Wednesday, July 08, 2009

Following Japan's footsteps

One of President Obama's economic advisers, Laura Tyson, seems to have a strange affinity for failed Japanese policies. In 1989 she co-authored The Politics of Productivity: The Real Story of Why Japan Works, a book which could be interpreted as a moderate endorsement of Japan's use of strategic trade policy. Japan's approach was essentially a form of dirigisme in which the government promoted the rise of certain economic sectors that it believed held the key to future prosperity.

Describing herself as a "cautious activist" on trade policy Tyson describes her approach in the book as the following:
Cautious activism has implications for domestic economic policy as well as for trade policy. A cautious activist supports general policy measures such as a more generous R&D tax credit and increases in public funding for civilian R&D and education -- initiatives that would promote all of the nation's high-technology producers without singling out any one of them for special favor. But a cautious activist is willing to go further, recognizing that measures to support particular technologies or industries are sometimes warranted.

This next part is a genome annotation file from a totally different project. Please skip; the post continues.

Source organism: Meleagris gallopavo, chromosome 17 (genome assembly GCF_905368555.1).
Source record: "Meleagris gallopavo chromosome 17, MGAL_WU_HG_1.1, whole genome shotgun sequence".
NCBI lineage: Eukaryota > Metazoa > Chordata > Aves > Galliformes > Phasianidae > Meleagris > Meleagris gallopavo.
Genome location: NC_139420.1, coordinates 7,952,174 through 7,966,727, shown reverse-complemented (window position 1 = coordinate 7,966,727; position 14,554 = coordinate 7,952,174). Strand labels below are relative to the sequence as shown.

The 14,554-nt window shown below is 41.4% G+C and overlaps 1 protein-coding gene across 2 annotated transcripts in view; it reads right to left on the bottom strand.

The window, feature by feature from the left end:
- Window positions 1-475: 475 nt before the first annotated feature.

To determine when such measures are required and what form they should take, the government needs an institutional capacity to monitor and respond to trends in global competition. Without such a capacity, America's policy has often been too little, too late, While we scramble to help our producers address crises that have been long in the making, both Japan and the European Community have forward-looking policies to nurture their high-technology industries. The American approach is no longer adequate, particularly at a time when cutbacks in defense R&D programs threaten to decimate public funding for science and technology unless new civilian programs are established to replace them.
Of course only a few years after this book was published Japan went into a decade-long period of economic torpor while the Europeans played second fiddle to a booming U.S. economy that was riding the wave of a booming technology sector. This should be kept in mind when politicians advocate policies to promote alternative/green energy technology, which the conventional wisdom holds is the next great source of American economic growth.

Also disconcerting is Tyson's recent talk of the need for a second stimulus package, citing the $787 billion version passed earlier this year as "a bit too small." Japan, of course, engaged in a series of 10 spending packages between 1992 to 2000 for which all they had to show was a mountain of debt -- currently at an astonishing 170 percent of GDP. This futility, however, has not stopped the Japanese from pushing yet another series of spending packages.

Let's hope that we don't proceed down a similar path.

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